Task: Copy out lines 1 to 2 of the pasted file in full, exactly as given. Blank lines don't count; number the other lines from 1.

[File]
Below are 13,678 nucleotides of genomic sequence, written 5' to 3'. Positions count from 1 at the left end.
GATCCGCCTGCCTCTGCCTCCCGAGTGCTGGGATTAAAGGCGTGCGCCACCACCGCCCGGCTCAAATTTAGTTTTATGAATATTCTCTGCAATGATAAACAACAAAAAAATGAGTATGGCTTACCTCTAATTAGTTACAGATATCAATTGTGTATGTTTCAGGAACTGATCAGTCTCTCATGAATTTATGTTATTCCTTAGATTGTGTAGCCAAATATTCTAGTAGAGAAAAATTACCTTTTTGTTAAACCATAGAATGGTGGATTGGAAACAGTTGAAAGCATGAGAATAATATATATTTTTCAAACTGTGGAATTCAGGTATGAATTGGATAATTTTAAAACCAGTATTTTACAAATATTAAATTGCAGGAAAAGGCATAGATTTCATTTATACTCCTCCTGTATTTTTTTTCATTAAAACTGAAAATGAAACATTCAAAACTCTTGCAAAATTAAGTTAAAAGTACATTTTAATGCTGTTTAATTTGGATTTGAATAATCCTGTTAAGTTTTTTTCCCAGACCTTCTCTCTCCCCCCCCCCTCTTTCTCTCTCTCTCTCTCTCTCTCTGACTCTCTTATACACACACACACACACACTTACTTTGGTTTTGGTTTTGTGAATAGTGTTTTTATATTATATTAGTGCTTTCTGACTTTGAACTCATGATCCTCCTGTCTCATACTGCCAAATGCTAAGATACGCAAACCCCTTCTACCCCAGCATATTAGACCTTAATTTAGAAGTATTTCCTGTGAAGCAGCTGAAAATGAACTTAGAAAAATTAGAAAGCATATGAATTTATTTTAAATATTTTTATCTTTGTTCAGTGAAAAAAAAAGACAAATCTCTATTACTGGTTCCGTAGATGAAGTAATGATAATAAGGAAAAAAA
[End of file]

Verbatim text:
Below are 13,678 nucleotides of genomic sequence, written 5' to 3'. Positions count from 1 at the left end.
GATCCGCCTGCCTCTGCCTCCCGAGTGCTGGGATTAAAGGCGTGCGCCACCACCGCCCGGCTCAAATTTAGTTTTATGAATATTCTCTGCAATGATAAACAACAAAAAAATGAGTATGGCTTACCTCTAATTAGTTACAGATATCAATTGTGTATGTTTCAGGAACTGATCAGTCTCTCATGAATTTATGTTATTCCTTAGATTGTGTAGCCAAATATTCTAGTAGAGAAAAATTACCTTTTTGTTAAACCATAGAATGGTGGATTGGAAACAGTTGAAAGCATGAGAATAATATATATTTTTCAAACTGTGGAATTCAGGTATGAATTGGATAATTTTAAAACCAGTATTTTACAAATATTAAATTGCAGGAAAAGGCATAGATTTCATTTATACTCCTCCTGTATTTTTTTTCATTAAAACTGAAAATGAAACATTCAAAACTCTTGCAAAATTAAGTTAAAAGTACATTTTAATGCTGTTTAATTTGGATTTGAATAATCCTGTTAAGTTTTTTTCCCAGACCTTCTCTCTCCCCCCCCCCTCTTTCTCTCTCTCTCTCTCTCTCTCTGACTCTCTTATACACACACACACACACACTTACTTTGGTTTTGGTTTTGTGAATAGTGTTTTTATATTATATTAGTGCTTTCTGACTTTGAACTCATGATCCTCCTGTCTCATACTGCCAAATGCTAAGATACGCAAACCCCTTCTACCCCAGCATATTAGACCTTAATTTAGAAGTATTTCCTGTGAAGCAGCTGAAAATGAACTTAGAAAAATTAGAAAGCATATGAATTTATTTTAAATATTTTTATCTTTGTTCAGTGAAAAAAAAAGACAAATCTCTATTACTGGTTCCGTAGATGAAGTAATGATAATAAGGAAAAAAA